Chairman David Burke

September 22, 2020

Tara Britton, Director of Public Policy and Advocacy

Chairman Burke, Vice Chairman Huffman, Ranking Member Antonio and members of the Senate Health, Human Services and Medicaid Committee thank you for the opportunity to provide interested party testimony on Senate Bill 326. My name is Tara Britton and I am the Director of Public Policy at The Center for Community Solutions, a nonprofit, nonpartisan think tank that aims to improve health, social and economic conditions through research, policy analysis, communications and advocacy.

In the United States, women are dying from complications related to pregnancy and childbirth at a higher rate than other industrialized nations, and the rate is increasing. Approximately 700 women die each year in the U.S., and thousands more experience complications, often viewed as “near misses” of a maternal death. Non-Hispanic Black women are dying at a rate 3 to 4 times that of non-Hispanic white women. According to a 2019 report from the Ohio Department of Health, there were 186 pregnancy-associated deaths between 2008 and 2016. This data shows significant racial disparities. Black women died at a rate more than two and a half times that of white women.[1] Community Solutions has worked to improve awareness and knowledge of maternal mortality in Ohio over the last several years.

Last year’s state budget made important improvements to Ohio’s Pregnancy-Associated Mortality Review Committee (PAMR), situated at the Ohio Department of Health. The PAMR reviews all maternal deaths in Ohio and the budget formally put this committee into state statute. We know that collecting and reviewing this data can be challenging due to delays in receiving it and PAMR not always receiving complete information. It is important for complete data on pregnancy-associated deaths to be submitted to PAMR, but that doesn’t always occur, and if it does, there is often a time lag. Codifying this committee into law and offering legal protections to those entities who report the data were important first steps. Additional changes will further strengthen the committee and give it the tools it needs to compel data submission of maternal deaths in a timely manner.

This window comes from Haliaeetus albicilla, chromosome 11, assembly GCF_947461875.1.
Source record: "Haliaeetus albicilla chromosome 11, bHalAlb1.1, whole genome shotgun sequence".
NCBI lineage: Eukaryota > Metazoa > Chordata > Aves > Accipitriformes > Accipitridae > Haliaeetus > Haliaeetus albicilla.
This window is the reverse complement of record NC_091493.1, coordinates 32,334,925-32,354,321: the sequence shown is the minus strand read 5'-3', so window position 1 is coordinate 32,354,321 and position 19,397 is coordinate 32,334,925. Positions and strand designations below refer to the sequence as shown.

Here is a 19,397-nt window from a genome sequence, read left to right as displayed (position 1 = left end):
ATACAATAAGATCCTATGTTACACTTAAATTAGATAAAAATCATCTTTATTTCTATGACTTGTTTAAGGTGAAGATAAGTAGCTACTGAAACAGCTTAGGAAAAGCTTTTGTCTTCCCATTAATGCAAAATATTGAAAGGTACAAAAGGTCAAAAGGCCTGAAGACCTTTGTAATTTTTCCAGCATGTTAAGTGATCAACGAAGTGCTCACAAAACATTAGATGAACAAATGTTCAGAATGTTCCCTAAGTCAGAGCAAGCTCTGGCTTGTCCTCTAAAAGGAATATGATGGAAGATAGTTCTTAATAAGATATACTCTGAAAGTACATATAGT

Current law requires reporting of this data every two years. We already know that there is a significant lag in reporting this information and we think it is imperative that we are informed annually about maternal death reviews in Ohio in order to learn from the deaths that have occurred and prevent future deaths. We support this change in SB 326.

While we understand it is a big undertaking, it is vital to have an accurate view of severe maternal morbidity (SMM). SB 326 requires a report on SMM. There are examples from other states that have worked to incorporate severe maternal morbidity into their state PAMRs.

Over the last several years, Ohio has committed to broad-based efforts and has dedicated resources to addressing the state’s high rate of infant mortality, which is still too high. While many strategies employed to reduce this rate could also make an impact on maternal health, a dedicated effort to address maternal mortality and morbidity is also required to wholly address maternal and infant health. Improvements have been made in the United States and around the world, so there are certainly lessons to learn. Having timely and complete data on this issue is an important step toward implementing measures to improve maternal health and wellbeing. Community Solutions is committed to working alongside the General Assembly and the administration to carry this issue forward and to work to support implementation of on-the-ground changes to prevent maternal deaths.

I want to thank you again for the opportunity to provide interested party testimony as Community Solutions always values the chance to weigh in on policy that would greatly impact the health and wellbeing of Ohioans. We would welcome the chance to share additional research that we have conducted in this space and are happy to answer any questions that you may have at this time.

Contact Information:

Tara Britton
Director of Public Policy and Advocacy

[1] A Report on Pregnancy-Associated Deaths in Ohio 2008-2016, Ohio Department of Health 2019